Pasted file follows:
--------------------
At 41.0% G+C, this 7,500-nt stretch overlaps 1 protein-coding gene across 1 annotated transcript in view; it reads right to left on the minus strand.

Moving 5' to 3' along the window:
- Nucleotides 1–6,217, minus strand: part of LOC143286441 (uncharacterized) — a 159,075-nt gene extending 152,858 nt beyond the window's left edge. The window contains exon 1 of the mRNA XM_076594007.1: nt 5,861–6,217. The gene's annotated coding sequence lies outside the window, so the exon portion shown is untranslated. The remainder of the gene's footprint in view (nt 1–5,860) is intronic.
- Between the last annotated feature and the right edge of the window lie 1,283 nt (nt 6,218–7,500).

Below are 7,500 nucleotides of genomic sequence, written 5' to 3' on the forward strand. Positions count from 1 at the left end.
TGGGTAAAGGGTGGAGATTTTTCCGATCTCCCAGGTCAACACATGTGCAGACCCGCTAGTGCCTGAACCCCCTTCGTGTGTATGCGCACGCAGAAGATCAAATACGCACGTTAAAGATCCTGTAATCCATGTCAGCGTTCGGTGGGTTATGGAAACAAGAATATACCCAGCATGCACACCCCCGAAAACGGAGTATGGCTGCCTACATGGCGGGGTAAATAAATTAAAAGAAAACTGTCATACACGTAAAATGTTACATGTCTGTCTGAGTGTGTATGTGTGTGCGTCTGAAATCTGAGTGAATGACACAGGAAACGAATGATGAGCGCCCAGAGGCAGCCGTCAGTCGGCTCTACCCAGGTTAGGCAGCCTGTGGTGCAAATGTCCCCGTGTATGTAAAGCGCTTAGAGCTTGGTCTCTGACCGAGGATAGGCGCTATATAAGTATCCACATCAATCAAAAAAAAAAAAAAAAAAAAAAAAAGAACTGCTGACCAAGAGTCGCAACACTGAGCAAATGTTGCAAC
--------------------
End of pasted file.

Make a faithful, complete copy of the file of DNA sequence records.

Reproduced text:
At 41.0% G+C, this 7,500-nt stretch overlaps 1 protein-coding gene across 1 annotated transcript in view; it reads right to left on the minus strand.

Moving 5' to 3' along the window:
- Nucleotides 1–6,217, minus strand: part of LOC143286441 (uncharacterized) — a 159,075-nt gene extending 152,858 nt beyond the window's left edge. The window contains exon 1 of the mRNA XM_076594007.1: nt 5,861–6,217. The gene's annotated coding sequence lies outside the window, so the exon portion shown is untranslated. The remainder of the gene's footprint in view (nt 1–5,860) is intronic.
- Between the last annotated feature and the right edge of the window lie 1,283 nt (nt 6,218–7,500).

Below are 7,500 nucleotides of genomic sequence, written 5' to 3' on the forward strand. Positions count from 1 at the left end.
TGGGTAAAGGGTGGAGATTTTTCCGATCTCCCAGGTCAACACATGTGCAGACCCGCTAGTGCCTGAACCCCCTTCGTGTGTATGCGCACGCAGAAGATCAAATACGCACGTTAAAGATCCTGTAATCCATGTCAGCGTTCGGTGGGTTATGGAAACAAGAATATACCCAGCATGCACACCCCCGAAAACGGAGTATGGCTGCCTACATGGCGGGGTAAATAAATTAAAAGAAAACTGTCATACACGTAAAATGTTACATGTCTGTCTGAGTGTGTATGTGTGTGCGTCTGAAATCTGAGTGAATGACACAGGAAACGAATGATGAGCGCCCAGAGGCAGCCGTCAGTCGGCTCTACCCAGGTTAGGCAGCCTGTGGTGCAAATGTCCCCGTGTATGTAAAGCGCTTAGAGCTTGGTCTCTGACCGAGGATAGGCGCTATATAAGTATCCACATCAATCAAAAAAAAAAAAAAAAAAAAAAAAAGAACTGCTGACCAAGAGTCGCAACACTGAGCAAATGTTGCAAC